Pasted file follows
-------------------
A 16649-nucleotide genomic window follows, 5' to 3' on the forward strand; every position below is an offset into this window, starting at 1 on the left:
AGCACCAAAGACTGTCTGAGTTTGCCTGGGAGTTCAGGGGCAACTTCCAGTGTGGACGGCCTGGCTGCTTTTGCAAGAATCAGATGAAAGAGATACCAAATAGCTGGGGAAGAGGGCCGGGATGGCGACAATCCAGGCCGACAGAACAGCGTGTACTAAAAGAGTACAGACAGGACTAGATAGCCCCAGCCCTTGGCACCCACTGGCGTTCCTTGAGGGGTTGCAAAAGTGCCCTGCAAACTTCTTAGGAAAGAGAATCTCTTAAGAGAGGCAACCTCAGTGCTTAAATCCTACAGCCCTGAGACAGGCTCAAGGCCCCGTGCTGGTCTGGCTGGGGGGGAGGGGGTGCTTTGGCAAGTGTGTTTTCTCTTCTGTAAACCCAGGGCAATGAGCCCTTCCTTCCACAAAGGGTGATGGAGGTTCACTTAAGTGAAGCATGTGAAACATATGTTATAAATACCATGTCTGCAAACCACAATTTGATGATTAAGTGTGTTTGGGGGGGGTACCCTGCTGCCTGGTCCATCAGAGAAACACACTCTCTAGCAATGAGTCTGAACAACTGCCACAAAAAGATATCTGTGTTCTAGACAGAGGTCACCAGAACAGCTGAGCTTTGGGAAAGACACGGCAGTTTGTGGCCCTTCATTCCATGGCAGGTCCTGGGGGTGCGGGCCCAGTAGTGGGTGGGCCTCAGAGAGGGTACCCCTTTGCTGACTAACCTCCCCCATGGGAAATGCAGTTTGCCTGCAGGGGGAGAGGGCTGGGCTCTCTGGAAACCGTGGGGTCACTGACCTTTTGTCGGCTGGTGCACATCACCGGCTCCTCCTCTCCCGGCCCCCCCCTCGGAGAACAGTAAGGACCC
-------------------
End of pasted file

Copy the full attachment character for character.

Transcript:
A 16649-nucleotide genomic window follows, 5' to 3' on the forward strand; every position below is an offset into this window, starting at 1 on the left:
AGCACCAAAGACTGTCTGAGTTTGCCTGGGAGTTCAGGGGCAACTTCCAGTGTGGACGGCCTGGCTGCTTTTGCAAGAATCAGATGAAAGAGATACCAAATAGCTGGGGAAGAGGGCCGGGATGGCGACAATCCAGGCCGACAGAACAGCGTGTACTAAAAGAGTACAGACAGGACTAGATAGCCCCAGCCCTTGGCACCCACTGGCGTTCCTTGAGGGGTTGCAAAAGTGCCCTGCAAACTTCTTAGGAAAGAGAATCTCTTAAGAGAGGCAACCTCAGTGCTTAAATCCTACAGCCCTGAGACAGGCTCAAGGCCCCGTGCTGGTCTGGCTGGGGGGGAGGGGGTGCTTTGGCAAGTGTGTTTTCTCTTCTGTAAACCCAGGGCAATGAGCCCTTCCTTCCACAAAGGGTGATGGAGGTTCACTTAAGTGAAGCATGTGAAACATATGTTATAAATACCATGTCTGCAAACCACAATTTGATGATTAAGTGTGTTTGGGGGGGGTACCCTGCTGCCTGGTCCATCAGAGAAACACACTCTCTAGCAATGAGTCTGAACAACTGCCACAAAAAGATATCTGTGTTCTAGACAGAGGTCACCAGAACAGCTGAGCTTTGGGAAAGACACGGCAGTTTGTGGCCCTTCATTCCATGGCAGGTCCTGGGGGTGCGGGCCCAGTAGTGGGTGGGCCTCAGAGAGGGTACCCCTTTGCTGACTAACCTCCCCCATGGGAAATGCAGTTTGCCTGCAGGGGGAGAGGGCTGGGCTCTCTGGAAACCGTGGGGTCACTGACCTTTTGTCGGCTGGTGCACATCACCGGCTCCTCCTCTCCCGGCCCCCCCCTCGGAGAACAGTAAGGACCC